Days turned into weeks, and before I knew it, I’d been smoking steadily for a month. I was disgusted with myself. Smoking made me lazy and nauseated. Addiction is dishonest, isolating, depressing, and anxiety inducing; smoking re-awakened all of that, along with the clinging, craving monster inside. Instead of going to the gym – I smoked. Instead of writing – I smoked. I wasted hours lighting them up and putting them out. And yet, a part of me relished every single drag. My dirty little secret made me feel self-righteous, cool and aloof. Emotionally, I was wrecked and seeking relief. I’d found a solution that both soothed and fueled the addiction monster. Returning to this behavior was like slipping back under the mud after a period of living in the sun. I was sober, but acting very much like my non-sober self. Literally playing with fire.

Participating in addictive habits can give one a case of the “F-it’s” and the “Might as wells”. For example “F it. I’m already smoking, might as well eat what I want too.” The mud got deeper and stickier. I ate fast food, ignored deadlines and neglected obligations. I toyed with ideas of “just one drink”. Thankfully I have accountability to my treatment program. When it’s hard to trust oneself, impending drug tests are a convincing reason to abstain. So I didn’t drink, but I smoked nicotine incessantly. Good thing the tests don’t look for nicotine or caffeine. (Treatment centers everywhere would be out of business.)

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When I first smoked at 14 years old (and continued for 8 years, minus 9 months of pregnancy), it was the best kind of dangerous fun. I was rebellious, wise, untouchable. Slinking into a store at age 36, making sure no one recognizes me, and asking for “camel crush – yeah the blue box” without meeting the attendants’ eyes, doesn’t have the same ego-stroking appeal. Honestly I was miserable. I succumbed to an obsessive-compulsive drive to do something I was bizarrely convinced would help me overcome anxiety. It only managed to increase the compulsion, all the while invoking deep shame and disappointment. It was repetitious, unfulfilled desperation, with nausea as a side effect. The empty, achy place inside of me found minor temporary relief, but I was simultaneously cognitively aware that the tobacco/poison filled paper sticks offered nothing but dirty lungs, yellow teeth and nasty headache when I eventually quit. Ruminating over all of this, I lit another smoke.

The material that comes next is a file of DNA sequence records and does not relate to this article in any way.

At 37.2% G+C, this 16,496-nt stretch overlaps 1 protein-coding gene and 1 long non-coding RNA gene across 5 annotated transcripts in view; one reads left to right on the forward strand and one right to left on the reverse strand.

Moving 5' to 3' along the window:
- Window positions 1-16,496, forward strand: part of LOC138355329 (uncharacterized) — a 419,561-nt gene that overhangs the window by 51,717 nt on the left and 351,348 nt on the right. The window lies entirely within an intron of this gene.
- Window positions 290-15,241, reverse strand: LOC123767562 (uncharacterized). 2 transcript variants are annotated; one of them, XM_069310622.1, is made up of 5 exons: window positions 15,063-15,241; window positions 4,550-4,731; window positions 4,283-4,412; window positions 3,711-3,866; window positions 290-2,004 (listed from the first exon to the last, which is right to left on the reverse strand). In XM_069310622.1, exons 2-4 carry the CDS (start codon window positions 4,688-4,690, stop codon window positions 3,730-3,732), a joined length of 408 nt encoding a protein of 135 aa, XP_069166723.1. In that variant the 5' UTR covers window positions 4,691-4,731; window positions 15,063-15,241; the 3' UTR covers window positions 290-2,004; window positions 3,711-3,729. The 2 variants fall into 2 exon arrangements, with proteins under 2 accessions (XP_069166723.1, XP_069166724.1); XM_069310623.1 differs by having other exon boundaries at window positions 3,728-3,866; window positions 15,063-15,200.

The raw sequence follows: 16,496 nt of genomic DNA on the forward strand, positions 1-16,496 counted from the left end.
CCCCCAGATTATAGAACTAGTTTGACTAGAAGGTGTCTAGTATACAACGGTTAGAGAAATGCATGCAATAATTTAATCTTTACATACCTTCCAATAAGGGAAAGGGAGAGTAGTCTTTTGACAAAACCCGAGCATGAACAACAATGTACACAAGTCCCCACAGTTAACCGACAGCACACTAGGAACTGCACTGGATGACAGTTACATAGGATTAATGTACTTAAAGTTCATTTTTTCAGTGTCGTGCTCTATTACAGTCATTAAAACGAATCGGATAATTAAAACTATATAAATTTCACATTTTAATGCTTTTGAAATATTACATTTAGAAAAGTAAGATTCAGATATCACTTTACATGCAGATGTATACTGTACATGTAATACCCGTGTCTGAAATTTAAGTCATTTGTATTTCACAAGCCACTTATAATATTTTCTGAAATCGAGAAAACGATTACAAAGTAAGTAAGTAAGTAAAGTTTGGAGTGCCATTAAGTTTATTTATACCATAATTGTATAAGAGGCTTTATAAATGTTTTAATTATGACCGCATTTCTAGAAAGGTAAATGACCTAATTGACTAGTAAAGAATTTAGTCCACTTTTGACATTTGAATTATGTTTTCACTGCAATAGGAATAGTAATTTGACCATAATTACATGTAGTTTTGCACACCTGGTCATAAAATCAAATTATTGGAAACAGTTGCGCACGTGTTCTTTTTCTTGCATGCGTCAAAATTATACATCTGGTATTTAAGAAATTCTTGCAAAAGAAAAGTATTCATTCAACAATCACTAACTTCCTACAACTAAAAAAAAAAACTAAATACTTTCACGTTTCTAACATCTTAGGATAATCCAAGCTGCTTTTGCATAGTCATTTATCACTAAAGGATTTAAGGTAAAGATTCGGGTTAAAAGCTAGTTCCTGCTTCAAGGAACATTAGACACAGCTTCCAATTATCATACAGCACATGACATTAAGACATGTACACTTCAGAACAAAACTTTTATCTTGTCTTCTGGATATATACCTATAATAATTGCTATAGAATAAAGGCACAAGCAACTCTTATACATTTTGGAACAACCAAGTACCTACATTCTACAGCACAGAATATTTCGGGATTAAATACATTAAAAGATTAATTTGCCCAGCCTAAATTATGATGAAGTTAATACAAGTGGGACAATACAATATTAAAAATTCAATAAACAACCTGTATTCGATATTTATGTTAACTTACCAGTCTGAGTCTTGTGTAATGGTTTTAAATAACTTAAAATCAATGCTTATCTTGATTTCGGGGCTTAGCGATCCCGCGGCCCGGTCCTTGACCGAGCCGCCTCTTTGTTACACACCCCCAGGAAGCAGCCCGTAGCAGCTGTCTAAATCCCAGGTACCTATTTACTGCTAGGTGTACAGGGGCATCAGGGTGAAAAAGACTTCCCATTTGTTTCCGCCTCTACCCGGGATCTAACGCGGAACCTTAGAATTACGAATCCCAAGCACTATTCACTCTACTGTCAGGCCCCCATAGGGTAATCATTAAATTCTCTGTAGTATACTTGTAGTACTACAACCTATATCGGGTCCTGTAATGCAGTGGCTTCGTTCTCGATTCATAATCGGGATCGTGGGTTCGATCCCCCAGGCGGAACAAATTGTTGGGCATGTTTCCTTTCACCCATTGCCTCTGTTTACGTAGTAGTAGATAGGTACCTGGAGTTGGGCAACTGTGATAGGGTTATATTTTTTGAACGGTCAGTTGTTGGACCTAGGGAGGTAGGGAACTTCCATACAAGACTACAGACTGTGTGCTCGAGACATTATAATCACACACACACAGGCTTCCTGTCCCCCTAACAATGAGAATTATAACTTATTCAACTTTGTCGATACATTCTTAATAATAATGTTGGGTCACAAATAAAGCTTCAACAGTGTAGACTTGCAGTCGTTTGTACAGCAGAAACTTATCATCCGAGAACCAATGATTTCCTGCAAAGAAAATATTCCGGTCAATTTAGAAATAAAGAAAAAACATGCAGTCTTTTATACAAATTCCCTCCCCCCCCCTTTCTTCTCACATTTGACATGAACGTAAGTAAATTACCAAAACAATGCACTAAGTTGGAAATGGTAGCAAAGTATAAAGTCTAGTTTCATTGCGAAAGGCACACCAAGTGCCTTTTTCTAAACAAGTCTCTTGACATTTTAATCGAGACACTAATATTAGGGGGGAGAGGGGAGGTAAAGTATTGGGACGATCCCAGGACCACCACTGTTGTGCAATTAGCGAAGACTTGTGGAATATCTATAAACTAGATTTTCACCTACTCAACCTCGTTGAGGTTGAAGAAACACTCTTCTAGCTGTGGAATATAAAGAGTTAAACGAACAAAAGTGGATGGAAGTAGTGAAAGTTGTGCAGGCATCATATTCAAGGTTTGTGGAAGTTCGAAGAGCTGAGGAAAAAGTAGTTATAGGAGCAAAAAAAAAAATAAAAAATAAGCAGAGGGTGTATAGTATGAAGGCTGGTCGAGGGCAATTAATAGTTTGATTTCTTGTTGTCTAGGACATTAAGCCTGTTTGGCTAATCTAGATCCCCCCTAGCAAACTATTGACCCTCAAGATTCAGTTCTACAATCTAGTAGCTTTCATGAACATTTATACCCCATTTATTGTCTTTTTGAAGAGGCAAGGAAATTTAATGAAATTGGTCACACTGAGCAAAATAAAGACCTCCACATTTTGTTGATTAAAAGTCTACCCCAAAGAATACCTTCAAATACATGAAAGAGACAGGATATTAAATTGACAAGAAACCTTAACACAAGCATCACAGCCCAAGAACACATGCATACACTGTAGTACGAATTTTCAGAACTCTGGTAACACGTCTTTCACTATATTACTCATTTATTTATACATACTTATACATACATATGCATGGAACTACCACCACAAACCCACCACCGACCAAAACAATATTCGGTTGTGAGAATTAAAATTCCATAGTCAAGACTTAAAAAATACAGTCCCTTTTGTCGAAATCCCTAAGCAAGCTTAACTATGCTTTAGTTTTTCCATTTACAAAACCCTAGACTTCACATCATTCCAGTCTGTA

That, my friends, is addiction.

In the past, these episodes of smoking have been brief, due to two compelling factors: a boyfriend and daughter that despise the habit. Smoking is tough to keep secret for long around others. But I was grateful for their disdain, as it forced me to give it up quickly.

During this recent trip down Tobacco Lane, with no suspicious glares or accusations of “You smell like smoke” pressuring me to surrender, I needed motivation. My own willpower and half-assed “This is your last pack, Tiff” was proving ineffective. I needed a reward, ultimatum, or serious kick in the ass.

The light at the end of the smoky tunnel was a shining She Recovers Retreat. The timing was perfect; divine some may say. At the end of July, one of the more challenging months I’ve survived in a while, I would board a ferry and meet my favorite women on Salt Spring Island for a week of rejuvenation. There was no way I’d smoke while enjoying nature, doing yoga, and working on recovery. There was no way I’d admit this to my friends or smoke in front of them.

Right?

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On the Ferry To Salt Spring Island